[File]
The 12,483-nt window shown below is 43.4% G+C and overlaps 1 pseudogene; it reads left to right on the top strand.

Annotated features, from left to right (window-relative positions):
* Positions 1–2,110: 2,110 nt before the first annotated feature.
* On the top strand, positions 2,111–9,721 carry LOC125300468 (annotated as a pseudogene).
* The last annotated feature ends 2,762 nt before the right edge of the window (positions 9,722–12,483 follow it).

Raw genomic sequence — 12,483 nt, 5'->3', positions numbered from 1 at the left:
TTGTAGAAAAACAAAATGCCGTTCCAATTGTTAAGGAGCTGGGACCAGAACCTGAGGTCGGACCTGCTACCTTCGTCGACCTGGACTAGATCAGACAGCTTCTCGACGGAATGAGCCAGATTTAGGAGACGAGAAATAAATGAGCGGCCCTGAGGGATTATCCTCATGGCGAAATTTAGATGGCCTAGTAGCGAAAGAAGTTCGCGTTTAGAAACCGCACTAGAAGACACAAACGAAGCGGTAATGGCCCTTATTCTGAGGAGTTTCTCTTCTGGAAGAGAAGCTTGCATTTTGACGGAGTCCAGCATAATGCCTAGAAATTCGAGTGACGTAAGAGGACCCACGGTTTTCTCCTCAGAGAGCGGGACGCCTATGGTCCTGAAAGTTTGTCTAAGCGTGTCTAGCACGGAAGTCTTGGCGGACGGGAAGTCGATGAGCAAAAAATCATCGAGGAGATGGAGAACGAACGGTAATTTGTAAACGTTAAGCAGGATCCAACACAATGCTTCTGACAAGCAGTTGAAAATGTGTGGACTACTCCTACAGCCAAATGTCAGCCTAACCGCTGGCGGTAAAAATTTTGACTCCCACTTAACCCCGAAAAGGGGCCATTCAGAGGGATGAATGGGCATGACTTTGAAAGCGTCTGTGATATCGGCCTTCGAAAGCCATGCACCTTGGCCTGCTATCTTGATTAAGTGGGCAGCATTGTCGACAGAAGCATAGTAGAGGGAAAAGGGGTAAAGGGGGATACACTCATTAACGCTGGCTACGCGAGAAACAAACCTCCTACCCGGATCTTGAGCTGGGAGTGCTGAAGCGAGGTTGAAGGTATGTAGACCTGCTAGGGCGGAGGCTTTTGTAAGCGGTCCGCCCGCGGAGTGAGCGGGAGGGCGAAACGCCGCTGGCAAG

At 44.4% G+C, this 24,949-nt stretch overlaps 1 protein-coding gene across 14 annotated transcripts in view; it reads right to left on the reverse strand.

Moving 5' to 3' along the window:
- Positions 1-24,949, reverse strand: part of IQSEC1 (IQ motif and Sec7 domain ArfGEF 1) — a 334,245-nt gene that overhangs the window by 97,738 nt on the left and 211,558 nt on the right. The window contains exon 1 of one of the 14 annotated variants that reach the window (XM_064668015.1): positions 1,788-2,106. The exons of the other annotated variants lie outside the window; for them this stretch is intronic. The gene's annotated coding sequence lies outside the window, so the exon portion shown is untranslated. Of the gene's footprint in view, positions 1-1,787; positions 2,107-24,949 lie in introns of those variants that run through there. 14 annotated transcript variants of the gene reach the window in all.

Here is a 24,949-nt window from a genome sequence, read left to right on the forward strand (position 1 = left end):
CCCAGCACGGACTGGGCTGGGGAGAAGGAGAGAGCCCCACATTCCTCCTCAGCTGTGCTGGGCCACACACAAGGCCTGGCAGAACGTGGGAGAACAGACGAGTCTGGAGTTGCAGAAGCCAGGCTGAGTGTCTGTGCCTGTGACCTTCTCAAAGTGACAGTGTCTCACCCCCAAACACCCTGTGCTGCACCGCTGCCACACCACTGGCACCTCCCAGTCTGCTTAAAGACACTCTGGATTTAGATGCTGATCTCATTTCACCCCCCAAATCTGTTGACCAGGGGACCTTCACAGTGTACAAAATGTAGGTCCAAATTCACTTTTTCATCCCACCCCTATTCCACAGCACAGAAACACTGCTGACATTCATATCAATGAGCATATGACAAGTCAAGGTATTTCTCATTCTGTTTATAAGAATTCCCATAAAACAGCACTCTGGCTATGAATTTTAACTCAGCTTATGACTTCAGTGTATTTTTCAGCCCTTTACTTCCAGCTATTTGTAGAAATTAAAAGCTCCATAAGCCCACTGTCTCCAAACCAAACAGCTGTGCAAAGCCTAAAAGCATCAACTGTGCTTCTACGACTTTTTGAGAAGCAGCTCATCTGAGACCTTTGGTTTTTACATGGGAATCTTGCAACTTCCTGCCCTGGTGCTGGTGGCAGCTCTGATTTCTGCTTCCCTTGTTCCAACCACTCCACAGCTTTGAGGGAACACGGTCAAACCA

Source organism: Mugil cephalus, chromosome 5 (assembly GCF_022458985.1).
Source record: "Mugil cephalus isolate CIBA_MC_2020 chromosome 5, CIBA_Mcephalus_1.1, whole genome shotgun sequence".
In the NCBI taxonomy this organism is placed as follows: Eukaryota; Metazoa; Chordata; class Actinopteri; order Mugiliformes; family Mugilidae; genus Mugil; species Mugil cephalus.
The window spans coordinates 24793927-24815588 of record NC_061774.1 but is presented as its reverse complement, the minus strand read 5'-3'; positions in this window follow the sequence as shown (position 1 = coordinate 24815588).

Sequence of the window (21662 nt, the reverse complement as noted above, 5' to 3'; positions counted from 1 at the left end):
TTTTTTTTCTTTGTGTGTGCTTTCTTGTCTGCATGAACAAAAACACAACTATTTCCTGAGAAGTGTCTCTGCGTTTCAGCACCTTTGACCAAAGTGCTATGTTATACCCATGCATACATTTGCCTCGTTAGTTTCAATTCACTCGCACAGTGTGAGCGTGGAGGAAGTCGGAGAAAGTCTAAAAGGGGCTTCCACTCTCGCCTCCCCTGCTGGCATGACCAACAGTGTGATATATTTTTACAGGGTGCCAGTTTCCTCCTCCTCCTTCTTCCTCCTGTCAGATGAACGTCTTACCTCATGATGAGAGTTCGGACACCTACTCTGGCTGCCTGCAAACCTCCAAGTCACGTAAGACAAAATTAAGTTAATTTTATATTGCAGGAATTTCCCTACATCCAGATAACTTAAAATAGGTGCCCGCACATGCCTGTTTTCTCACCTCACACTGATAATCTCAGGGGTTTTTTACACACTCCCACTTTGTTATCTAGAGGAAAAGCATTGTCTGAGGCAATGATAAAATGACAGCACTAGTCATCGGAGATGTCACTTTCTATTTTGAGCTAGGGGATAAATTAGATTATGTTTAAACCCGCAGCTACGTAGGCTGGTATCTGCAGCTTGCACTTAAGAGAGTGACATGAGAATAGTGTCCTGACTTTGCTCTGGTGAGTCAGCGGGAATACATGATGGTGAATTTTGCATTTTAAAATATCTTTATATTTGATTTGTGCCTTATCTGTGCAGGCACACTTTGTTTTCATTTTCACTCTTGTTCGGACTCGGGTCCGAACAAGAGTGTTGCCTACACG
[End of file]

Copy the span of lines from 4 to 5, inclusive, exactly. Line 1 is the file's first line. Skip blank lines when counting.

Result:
* On the top strand, positions 2,111–9,721 carry LOC125300468 (annotated as a pseudogene).
* The last annotated feature ends 2,762 nt before the right edge of the window (positions 9,722–12,483 follow it).